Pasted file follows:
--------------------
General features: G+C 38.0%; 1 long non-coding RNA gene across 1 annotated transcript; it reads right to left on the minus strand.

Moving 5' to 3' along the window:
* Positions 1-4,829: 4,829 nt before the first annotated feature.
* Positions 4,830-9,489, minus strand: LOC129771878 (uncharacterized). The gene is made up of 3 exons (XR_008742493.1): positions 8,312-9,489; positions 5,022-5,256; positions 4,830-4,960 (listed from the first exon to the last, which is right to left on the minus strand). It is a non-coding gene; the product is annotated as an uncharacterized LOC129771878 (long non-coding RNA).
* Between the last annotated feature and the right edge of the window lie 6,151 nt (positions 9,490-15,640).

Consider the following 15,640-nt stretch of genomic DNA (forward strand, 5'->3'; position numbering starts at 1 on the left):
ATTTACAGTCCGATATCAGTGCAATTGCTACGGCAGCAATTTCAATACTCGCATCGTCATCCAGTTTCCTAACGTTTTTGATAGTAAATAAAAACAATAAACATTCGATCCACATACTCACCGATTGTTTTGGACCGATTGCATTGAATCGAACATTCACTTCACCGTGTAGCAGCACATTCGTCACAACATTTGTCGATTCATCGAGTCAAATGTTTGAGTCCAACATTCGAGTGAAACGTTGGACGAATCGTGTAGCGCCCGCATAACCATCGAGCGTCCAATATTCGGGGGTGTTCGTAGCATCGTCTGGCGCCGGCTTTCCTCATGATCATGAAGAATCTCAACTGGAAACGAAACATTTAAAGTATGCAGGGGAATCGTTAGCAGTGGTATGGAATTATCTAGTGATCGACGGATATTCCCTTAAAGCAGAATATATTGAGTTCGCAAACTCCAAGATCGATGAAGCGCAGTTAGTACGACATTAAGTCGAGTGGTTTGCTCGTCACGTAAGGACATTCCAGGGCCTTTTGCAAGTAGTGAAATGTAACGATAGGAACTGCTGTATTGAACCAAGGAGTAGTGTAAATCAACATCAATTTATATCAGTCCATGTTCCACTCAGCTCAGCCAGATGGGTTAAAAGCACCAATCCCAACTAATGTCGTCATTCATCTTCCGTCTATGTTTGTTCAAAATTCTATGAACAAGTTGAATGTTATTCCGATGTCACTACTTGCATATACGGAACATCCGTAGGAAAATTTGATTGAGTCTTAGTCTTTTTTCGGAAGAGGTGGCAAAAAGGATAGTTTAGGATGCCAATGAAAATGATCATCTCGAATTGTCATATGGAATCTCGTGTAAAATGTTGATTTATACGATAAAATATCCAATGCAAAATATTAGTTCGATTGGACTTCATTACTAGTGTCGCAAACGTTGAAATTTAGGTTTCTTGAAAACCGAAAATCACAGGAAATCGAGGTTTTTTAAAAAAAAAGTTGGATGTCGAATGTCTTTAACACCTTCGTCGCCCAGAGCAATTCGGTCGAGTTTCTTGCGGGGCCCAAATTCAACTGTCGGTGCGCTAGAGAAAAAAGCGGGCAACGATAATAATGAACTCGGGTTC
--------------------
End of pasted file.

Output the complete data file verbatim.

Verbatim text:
General features: G+C 38.0%; 1 long non-coding RNA gene across 1 annotated transcript; it reads right to left on the minus strand.

Moving 5' to 3' along the window:
* Positions 1-4,829: 4,829 nt before the first annotated feature.
* Positions 4,830-9,489, minus strand: LOC129771878 (uncharacterized). The gene is made up of 3 exons (XR_008742493.1): positions 8,312-9,489; positions 5,022-5,256; positions 4,830-4,960 (listed from the first exon to the last, which is right to left on the minus strand). It is a non-coding gene; the product is annotated as an uncharacterized LOC129771878 (long non-coding RNA).
* Between the last annotated feature and the right edge of the window lie 6,151 nt (positions 9,490-15,640).

Consider the following 15,640-nt stretch of genomic DNA (forward strand, 5'->3'; position numbering starts at 1 on the left):
ATTTACAGTCCGATATCAGTGCAATTGCTACGGCAGCAATTTCAATACTCGCATCGTCATCCAGTTTCCTAACGTTTTTGATAGTAAATAAAAACAATAAACATTCGATCCACATACTCACCGATTGTTTTGGACCGATTGCATTGAATCGAACATTCACTTCACCGTGTAGCAGCACATTCGTCACAACATTTGTCGATTCATCGAGTCAAATGTTTGAGTCCAACATTCGAGTGAAACGTTGGACGAATCGTGTAGCGCCCGCATAACCATCGAGCGTCCAATATTCGGGGGTGTTCGTAGCATCGTCTGGCGCCGGCTTTCCTCATGATCATGAAGAATCTCAACTGGAAACGAAACATTTAAAGTATGCAGGGGAATCGTTAGCAGTGGTATGGAATTATCTAGTGATCGACGGATATTCCCTTAAAGCAGAATATATTGAGTTCGCAAACTCCAAGATCGATGAAGCGCAGTTAGTACGACATTAAGTCGAGTGGTTTGCTCGTCACGTAAGGACATTCCAGGGCCTTTTGCAAGTAGTGAAATGTAACGATAGGAACTGCTGTATTGAACCAAGGAGTAGTGTAAATCAACATCAATTTATATCAGTCCATGTTCCACTCAGCTCAGCCAGATGGGTTAAAAGCACCAATCCCAACTAATGTCGTCATTCATCTTCCGTCTATGTTTGTTCAAAATTCTATGAACAAGTTGAATGTTATTCCGATGTCACTACTTGCATATACGGAACATCCGTAGGAAAATTTGATTGAGTCTTAGTCTTTTTTCGGAAGAGGTGGCAAAAAGGATAGTTTAGGATGCCAATGAAAATGATCATCTCGAATTGTCATATGGAATCTCGTGTAAAATGTTGATTTATACGATAAAATATCCAATGCAAAATATTAGTTCGATTGGACTTCATTACTAGTGTCGCAAACGTTGAAATTTAGGTTTCTTGAAAACCGAAAATCACAGGAAATCGAGGTTTTTTAAAAAAAAAGTTGGATGTCGAATGTCTTTAACACCTTCGTCGCCCAGAGCAATTCGGTCGAGTTTCTTGCGGGGCCCAAATTCAACTGTCGGTGCGCTAGAGAAAAAAGCGGGCAACGATAATAATGAACTCGGGTTC